Kyler, the Heisman-winning quarterback from Oklahoma, remains the biggest question of this year’s draft. His future landing spot remains completely unknown. And although Murray will certainly be picked in the first round, the question of when remains to be seen.

Untraditional Quarterback

Murray might be the hardest quarterback some scouts have ever been asked to evaluate.

His decision-making and judgement can be so blatantly wrong at times, yet he will still make a play or get a completion.

He is the farthest from traditional one could find, yet the most successful out of his class.

Kyler Murray holding the Heisman Trophy he won for his phenomenal performance this last season

The Positives of Kyler

The Oklahoma quarterback can only be described as a paradox.

Some parts of his game should make him the undisputed QB1 of the class, yet other parts defiantly scream risk. Murray’s strong suits are listed below:

  • Fantastic runner, potentially one of the faster QBs to ever enter the NFL
  • Incredible arm strength
  • Great touch and anticipation
  • Ability to extend the play with his feet, evades pass rushers with ease
  • Quick release
  • Tremendous poise
  • Elite physical skills
  • Has displayed pin-point accuracy on several occasions
  • Relatively good ball security
  • Relatively good pre-snap adjustments

The Negatives of Kyler

The issues in his game glaring, just like his strengths. His strengths and weaknesses pop right off the screen.

Kyler’s biggest struggles are listed below:

  • Untraditional, not sure what offense he could fit into
  • Sometimes looks confused or lost out on football field, seems unprepared for certain defense schemes at the college level
  • Only a one year starter
  • Sloppy mechanics
  • Overthrown footballs a problem at times
  • Sometimes relies too much on his legs and playmaking ability, struggles to understand his limits at times
  • Stares down receivers
  • Mechanics and attention to detail do not appear strong
  • Makes some completions that would not happen at a Pro level
  • High risk and big investment for a Pro team
  • Durability for a player of his size and potential work load might be a problem at Pro level

Most television personalities are saying that Kyler will be a top ten pick, however, I personally would not take that so seriously.

What makes him such a risk for a pro squad?

The biggest concern out of that whole list for NFL teams will be the “High risk and big investment for a Pro team” point, but not his size. The size argument on him being able to see over his line will be something that will be heard more but will not hold much of a solid argument.

One throw that Kyler consistently impressed on this year was a short shallow cross, which is a difficult throw for shorter quarterbacks.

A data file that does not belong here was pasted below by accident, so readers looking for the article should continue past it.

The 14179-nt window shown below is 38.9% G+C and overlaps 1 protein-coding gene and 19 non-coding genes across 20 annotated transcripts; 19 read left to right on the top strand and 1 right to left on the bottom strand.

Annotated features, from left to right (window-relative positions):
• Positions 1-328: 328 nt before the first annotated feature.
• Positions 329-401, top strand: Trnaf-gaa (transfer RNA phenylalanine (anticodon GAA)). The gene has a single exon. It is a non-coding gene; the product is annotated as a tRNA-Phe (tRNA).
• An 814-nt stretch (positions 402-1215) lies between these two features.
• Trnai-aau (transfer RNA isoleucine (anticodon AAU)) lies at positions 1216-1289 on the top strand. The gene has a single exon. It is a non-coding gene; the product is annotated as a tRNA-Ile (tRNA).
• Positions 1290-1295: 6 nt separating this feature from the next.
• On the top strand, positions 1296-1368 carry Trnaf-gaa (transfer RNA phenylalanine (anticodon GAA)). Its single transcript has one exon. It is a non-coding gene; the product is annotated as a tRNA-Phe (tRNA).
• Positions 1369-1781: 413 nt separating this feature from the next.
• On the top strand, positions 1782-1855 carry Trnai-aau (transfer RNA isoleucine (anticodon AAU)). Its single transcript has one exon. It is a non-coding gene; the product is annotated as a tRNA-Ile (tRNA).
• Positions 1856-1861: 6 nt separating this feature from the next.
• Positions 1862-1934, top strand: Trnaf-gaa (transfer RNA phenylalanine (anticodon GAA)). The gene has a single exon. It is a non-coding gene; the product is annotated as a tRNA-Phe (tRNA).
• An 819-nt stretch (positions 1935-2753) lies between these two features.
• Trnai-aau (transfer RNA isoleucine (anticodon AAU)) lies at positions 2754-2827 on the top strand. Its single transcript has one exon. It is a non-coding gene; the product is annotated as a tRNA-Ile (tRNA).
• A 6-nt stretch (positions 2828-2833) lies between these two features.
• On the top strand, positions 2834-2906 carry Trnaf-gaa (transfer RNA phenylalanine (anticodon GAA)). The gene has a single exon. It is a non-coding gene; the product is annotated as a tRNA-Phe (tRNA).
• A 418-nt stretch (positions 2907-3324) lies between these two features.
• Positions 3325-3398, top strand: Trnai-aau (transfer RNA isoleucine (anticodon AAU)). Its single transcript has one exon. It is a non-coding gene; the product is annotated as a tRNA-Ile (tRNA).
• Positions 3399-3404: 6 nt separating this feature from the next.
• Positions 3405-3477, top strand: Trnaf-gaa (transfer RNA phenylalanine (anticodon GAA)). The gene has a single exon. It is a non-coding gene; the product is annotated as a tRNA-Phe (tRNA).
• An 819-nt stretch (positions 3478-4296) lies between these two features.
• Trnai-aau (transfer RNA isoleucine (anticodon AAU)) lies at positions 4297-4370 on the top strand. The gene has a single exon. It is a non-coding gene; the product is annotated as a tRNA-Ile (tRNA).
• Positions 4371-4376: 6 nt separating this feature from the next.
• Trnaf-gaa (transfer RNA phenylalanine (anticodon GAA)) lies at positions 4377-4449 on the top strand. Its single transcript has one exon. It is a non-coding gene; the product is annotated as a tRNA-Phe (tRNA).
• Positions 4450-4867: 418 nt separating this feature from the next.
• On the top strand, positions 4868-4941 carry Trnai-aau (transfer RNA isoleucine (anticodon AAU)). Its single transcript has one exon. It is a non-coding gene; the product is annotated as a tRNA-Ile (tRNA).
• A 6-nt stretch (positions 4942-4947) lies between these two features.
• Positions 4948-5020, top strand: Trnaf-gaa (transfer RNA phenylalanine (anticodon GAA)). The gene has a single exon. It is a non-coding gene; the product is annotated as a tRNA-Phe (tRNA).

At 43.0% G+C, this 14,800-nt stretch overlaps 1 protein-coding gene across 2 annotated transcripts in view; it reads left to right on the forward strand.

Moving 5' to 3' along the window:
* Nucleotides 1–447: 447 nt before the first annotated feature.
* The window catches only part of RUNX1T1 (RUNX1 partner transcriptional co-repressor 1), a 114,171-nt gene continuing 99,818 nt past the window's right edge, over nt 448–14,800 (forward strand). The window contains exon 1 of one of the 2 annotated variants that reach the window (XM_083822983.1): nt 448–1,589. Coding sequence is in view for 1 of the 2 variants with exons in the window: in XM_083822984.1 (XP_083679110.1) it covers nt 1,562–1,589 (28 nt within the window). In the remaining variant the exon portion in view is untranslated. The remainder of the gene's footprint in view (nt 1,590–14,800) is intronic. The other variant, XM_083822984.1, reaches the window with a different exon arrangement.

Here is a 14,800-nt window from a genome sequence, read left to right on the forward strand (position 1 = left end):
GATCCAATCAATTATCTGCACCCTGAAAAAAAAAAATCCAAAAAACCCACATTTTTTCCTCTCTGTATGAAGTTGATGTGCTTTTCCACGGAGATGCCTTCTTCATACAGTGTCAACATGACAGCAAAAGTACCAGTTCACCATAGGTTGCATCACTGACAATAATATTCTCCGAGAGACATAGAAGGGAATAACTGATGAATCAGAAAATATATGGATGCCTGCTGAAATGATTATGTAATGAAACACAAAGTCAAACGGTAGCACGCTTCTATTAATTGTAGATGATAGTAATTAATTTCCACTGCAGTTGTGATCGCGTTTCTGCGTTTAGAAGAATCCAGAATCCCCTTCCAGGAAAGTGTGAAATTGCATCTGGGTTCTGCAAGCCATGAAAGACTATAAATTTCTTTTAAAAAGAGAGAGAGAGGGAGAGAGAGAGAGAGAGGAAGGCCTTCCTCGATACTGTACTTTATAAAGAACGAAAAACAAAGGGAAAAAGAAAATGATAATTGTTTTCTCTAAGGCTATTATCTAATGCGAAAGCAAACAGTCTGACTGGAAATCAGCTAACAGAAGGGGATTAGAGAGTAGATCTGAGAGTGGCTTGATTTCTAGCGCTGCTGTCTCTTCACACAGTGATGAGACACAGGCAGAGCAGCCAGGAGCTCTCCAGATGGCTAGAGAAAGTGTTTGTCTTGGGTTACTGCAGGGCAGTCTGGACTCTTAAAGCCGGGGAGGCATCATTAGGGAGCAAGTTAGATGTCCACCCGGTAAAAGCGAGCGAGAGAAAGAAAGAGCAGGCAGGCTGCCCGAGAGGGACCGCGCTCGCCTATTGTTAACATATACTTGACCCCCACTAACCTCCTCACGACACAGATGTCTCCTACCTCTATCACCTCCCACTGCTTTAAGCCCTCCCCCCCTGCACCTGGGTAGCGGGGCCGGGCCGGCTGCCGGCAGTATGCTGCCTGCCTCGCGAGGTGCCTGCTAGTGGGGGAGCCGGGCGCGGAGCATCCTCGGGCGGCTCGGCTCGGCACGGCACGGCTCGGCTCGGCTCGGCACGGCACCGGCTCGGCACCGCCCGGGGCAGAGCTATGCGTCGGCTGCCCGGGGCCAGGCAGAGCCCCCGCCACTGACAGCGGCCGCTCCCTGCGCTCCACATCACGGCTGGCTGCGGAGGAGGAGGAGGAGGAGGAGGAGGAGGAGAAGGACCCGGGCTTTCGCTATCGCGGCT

Kyler’s height will not be the issue for pro teams, however the time, energy, and resources that a team would have to put into a boom or bust product like Kyler are incredible.

Luckily for Murray, more pro teams are starting to adopt some college concepts in their offenses, but that may not be enough.

An offense would have to fully commit to Kyler, and have the resources to build around him. The first mistake for a pro team would be plugging him into an already established offense.

Just throwing Murray into a system of such nature would fail him from the start and basically cripple an extremely bright future.

Kyler + Patriots = Potential disaster

Patriots fans might want Kyler Murray, but he just simply would not work at this time.

Murray’s career being put on hold for Brady would be bad for both the Patriots and Kyler.

The Patriots would be benching one of the faster quarterbacks to ever enter the draft. That speed would only last at that level for so long.

The potential of Murray turning to baseball if put on hold would be very high, which the last thing the Patriots would need is a John Elway-like situation.

Kyler Murray was a first round draft pick for the Oakland Athletics

The Patriots also have too many pressing needs that taking a risk like Murray would be way to dangerous and could cost jobs.

Patriots would not be able to invest in Kyler becuase of Brady’s longevity and while McDaniels could potentially make Kyler work in New England, Brady gets in the way.

Kyler can work for other squads, but not the Patriots

Kyler might slide farther than the TV personalities think due to his high risk and the big investment required.

While Kyler might be a top ten talent, many pro scouts do not know that Kyler is a trendsetter or a game changer.

The boom or bust product out of Oklahoma seems to have a lot of promise, and could potentially get over some of his negatives with the right team and supporting cast. The right team could turn Kyler into a pro bowl caliber quarterback.

Unfortunately for hopeful Patriot fans, your team will likely not be one to swoop in and take on this extremely risky and expensive project.